According to a senior Afghan military official, Prince has submitted a business proposal offering a “turn-key composite air wing” to help the fledgling Afghan air force in its fight against the Taliban and other militant groups.

The development comes as the White House is considering a plan to draw down the U.S. involvement in Afghanistan and replace the ensuing power vacuum with contractors.

Pentagon officials are skeptical of that plan, and moreover, a senior Afghan defense official said that U.S. Army Gen. John Nicholson, the commander of U.S. forces in Afghanistan, has refused to meet with Prince regarding the contractor plan.

The aircraft offered in the proposal includes fixed-wing planes, attack helicopters and drones capable of providing close-air support to maneuvering ground forces, and the proposal also states that weapons release decisions will still be made by Afghans.

The company named on the proposal to the Afghan government, Lancaster6, is already operating some of its aircraft in Afghanistan providing air mobility, troop transport, and parachute air drop support for supplies and cargo. militarytimes.com
Saudi Arabia is using biological bombs in its attacks on Yemen, causing large numbers of Yemenis to contract cholera and meningitis, according to hospital sources in the war-torn state.

At a time when Yemen is under siege by Saudi Arabia from the air, sea and land for more than two and a half years, the sufferings of Yemeni people are growing in the face of the international community’s unprecedented silence.

According to a Farsi report by Al-Alam News Network, part of the catastrophic situation in Yemen is related to the outbreak of diseases.

The last epidemic was that of cholera which has so far afflicted hundreds of thousands of people and claimed thousands of lives.

In addition to cholera, meningitis has also broken out in Yemen, afflicting dozens of people so far, say sources close to the World Health Organization.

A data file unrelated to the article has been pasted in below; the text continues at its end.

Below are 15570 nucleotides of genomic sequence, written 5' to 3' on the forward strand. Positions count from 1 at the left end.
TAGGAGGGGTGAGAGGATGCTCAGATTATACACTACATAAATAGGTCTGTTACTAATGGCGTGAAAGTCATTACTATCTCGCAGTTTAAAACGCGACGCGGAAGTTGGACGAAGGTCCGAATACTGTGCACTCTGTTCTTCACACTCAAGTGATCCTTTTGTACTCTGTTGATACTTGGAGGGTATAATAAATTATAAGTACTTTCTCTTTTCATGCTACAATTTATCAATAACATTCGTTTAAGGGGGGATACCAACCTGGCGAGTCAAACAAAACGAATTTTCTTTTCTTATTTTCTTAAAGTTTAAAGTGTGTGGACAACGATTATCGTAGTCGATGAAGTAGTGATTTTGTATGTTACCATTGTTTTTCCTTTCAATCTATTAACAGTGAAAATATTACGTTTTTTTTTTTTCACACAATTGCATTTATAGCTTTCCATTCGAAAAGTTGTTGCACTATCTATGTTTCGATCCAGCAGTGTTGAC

As Saudi Arabia continues to attack and destroy medical centres and prevent pharmaceuticals and medical aid from getting in while pressing ahead with its devastating siege of Yemen, the number of meningitis-sufferers is increasing while hundreds of thousands of women and children have lost their lives to cholera. ifpnews.com
The U.S. spent over $1 billion since 2013 to have the C.I.A. train and arm the militants fighting the Syrian government forces.

“Critics in Congress had complained for years about the costs — more than $1 billion over the life of the program — and reports that some of the C.I.A.-supplied weapons had ended up in the hands of a rebel group tied to Al Qaeda further sapped political support for the program,” the report said.

This covert operation by the C.I.A. has proven to be one of the costliest and least successful in U.S. history, despite the fact it was also aided by Gulf allies like Saudi Arabia and Qatar.

“The shuttering of the C.I.A. program, one of the most expensive efforts to arm and train rebels since the agency’s program arming the mujahedeen in Afghanistan during the 1980s, has forced a reckoning over its successes and failures,” the NYT report added.

The operation has since been cancelled by U.S. President Donald Trump, causing outrage among Syrian opposition activists and rebels. almasdarnews.com
In 1939, China prepared a plan to settle persecuted European Jews in the southwestern Yunnan province, close to the Burmese border, according to documents recently found in Chinese state archives. 

For unknown reasons, the plan was never implemented.

Additional information about Jewish communities in China is slowly emerging as scholars engage with the country and its history. 

This growing knowledge includes information about the ancient community in Kaifeng in Henan province, and the Sephardi-Baghdadi community that settled in Shanghai in the wake of British imperial expansion in the mid-19th century.

Considerable information is also accumulating about the Jews who fled from czarist Russia due to the pogroms and revolutionary waves, and settled in Harbin and other centers like Shanghai and Tianjin, or the uprooted European Jews who came to Shanghai at the end of the 1930s and were concentrated in a “ghetto” in the Hongkou district.

However, documents I’ve recently come across from the Chinese state archives reveal an almost unknown government plan to settle refugee Jews in Yunnan, for humanitarian reasons. haaretz.com